Love and work: Often they go together

Entrepreneur.com asks: “Want to meet the love of you life?” And advises: “Go to work.”

That’s what Liora did, and that’s how she met her husband Shai. Liora Avrahamian went to work in |srael’s southern coastal town of Ashdod at the office of Magen David Adom (MDA), the country’s first-aid and disaster relief organization. Eleven couples have met and married while working and volunteering for MDA in Ashdod over the last decade.

How does one explain this phenomenon of love in the workplace? In an article for US News and World Report, posted on Feb. 6, called “Cubicle Love: Tips for Workplace Dating,” Marty Nemko makes the following observation: “With more women in the workplace, and people working longer hours, our officemates have become key members of our social networks.”

Shai adds: “While working the night shift at MDA, shop talk often segues into personal talk. “

When Liora graduated from high school in Ashdod, a city of 200,000, she elected to do National Service at her hometown MDA, and in 2000, she started to work as a paid employee there in the communications center, mostly as a dispatcher. She also decided not to date other employees.

A few months later, Shai Elazami began working at MDA in Ashdod. It was in his blood — his father was one of its founders. Shai is a certified paramedic and a licensed ambulance driver. When he began to work the night shift, Liora was his dispatcher. Their brief communications began to stretch.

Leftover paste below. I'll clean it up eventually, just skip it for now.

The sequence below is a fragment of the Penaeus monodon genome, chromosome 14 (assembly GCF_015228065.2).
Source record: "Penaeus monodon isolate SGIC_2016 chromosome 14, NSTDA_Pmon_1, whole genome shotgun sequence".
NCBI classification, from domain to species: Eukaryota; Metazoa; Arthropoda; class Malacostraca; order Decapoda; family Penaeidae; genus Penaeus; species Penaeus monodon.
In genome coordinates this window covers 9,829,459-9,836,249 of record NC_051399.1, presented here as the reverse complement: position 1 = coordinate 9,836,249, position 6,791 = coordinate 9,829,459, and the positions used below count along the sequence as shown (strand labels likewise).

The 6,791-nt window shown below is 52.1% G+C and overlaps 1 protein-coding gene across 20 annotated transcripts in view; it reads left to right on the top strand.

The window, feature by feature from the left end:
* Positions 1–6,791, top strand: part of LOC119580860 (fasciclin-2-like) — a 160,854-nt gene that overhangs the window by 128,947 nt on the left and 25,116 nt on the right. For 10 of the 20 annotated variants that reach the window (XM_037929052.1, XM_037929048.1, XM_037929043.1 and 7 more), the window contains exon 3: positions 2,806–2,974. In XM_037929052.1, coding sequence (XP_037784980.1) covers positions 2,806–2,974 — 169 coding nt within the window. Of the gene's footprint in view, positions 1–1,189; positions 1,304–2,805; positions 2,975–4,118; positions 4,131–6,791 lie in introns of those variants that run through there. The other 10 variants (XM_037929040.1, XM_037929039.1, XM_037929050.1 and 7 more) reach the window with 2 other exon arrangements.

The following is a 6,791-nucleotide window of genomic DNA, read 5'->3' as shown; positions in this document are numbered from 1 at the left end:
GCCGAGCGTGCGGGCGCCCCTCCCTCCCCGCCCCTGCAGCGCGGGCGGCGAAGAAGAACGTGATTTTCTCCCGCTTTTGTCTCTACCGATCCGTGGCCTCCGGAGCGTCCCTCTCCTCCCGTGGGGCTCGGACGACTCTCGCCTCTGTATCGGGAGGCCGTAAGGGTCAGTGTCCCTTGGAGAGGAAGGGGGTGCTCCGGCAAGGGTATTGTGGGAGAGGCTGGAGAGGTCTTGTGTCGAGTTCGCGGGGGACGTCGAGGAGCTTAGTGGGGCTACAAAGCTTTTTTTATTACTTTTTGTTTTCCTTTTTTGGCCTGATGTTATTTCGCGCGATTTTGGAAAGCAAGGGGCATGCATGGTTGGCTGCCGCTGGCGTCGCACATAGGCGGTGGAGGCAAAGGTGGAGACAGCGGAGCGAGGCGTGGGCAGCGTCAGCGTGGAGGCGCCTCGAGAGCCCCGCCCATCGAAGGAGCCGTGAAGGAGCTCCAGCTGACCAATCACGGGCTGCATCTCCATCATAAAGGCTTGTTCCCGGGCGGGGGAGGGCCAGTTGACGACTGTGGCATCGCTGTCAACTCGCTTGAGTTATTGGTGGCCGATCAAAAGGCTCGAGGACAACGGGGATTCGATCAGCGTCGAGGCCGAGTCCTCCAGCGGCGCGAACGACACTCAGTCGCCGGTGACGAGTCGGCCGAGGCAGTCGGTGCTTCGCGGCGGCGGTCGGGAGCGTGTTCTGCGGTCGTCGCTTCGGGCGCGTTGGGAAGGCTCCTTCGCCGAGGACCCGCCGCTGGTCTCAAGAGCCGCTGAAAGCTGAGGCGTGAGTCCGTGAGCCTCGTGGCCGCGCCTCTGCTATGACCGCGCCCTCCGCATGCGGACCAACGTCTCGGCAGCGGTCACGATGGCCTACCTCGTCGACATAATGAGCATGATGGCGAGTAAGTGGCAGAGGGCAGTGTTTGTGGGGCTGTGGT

Nemko, who met his wife at work, writes: “Before we got involved, we got to check each other out in real-life situations rather than, for example, peering at each other through the fog of bars and booze.” And in the Ashdod workplace, Liora was checking out Shai, and found him to be both supportive and helpful. “These are two qualities that I especially appreciate,” says Liora.

Marty Nemko, Liora and Shai all advise against dating between a supervisor and a subordinate. As Nemko writes: “Even if it doesn’t violate company policy, problems abound from the start. Just imagine if there were a legitimate reason to fire the person.”

When Shai and Liora started dating, they observed the following rule: To keep quiet about the relationship until they knew it was serious. Nemko puts it this way: “Keep your relationship secret as long as possible. Otherwise, co-workers will scrutinize the two of you for any hint that somebody’s playing favorites.”

When their dating became serious, and they began thinking about marriage, Shai and Liora considered the plus of marrying someone from the office. “We totally understand each other’s pressure from work,” says Shai. Liora adds, “Yet early on we made the decision to try and separate work from family life.”

Nemko makes this suggestion: “If you’re together both in and out of the office, things can get stifling. Allow time apart. Give each space.”

Shai and Liora were married on July 15, 2003, and are now the happy parents of a baby daughter, Sielle. MDA policy does not allow husband and wife to work the same shift. This is good news for Sielle, as she always has either her mom or her dad at home with her.

Dror Richter, the head of MDA Lachish region, which includes Ashdod, is delighted about the 11 marriages (and no divorces) from his Ashdod unit. “It doesn’t hurt the work. And I hope that the children of these couple will also come to work with MDA — either as employees or volunteers.”

Today MDA-Israel has about 10,000 volunteers, of which half are teenagers (the oldest volunteer is 86, the youngest is 15). One of the volunteers is Liora’s 20-year-old brother, who has been volunteering since he was 17.

Tourists are also welcome as volunteers. Check out the website: http://www.wzo.org.il/en/programs/view.asp?id=145

Maybe there will be another wedding. Good luck!

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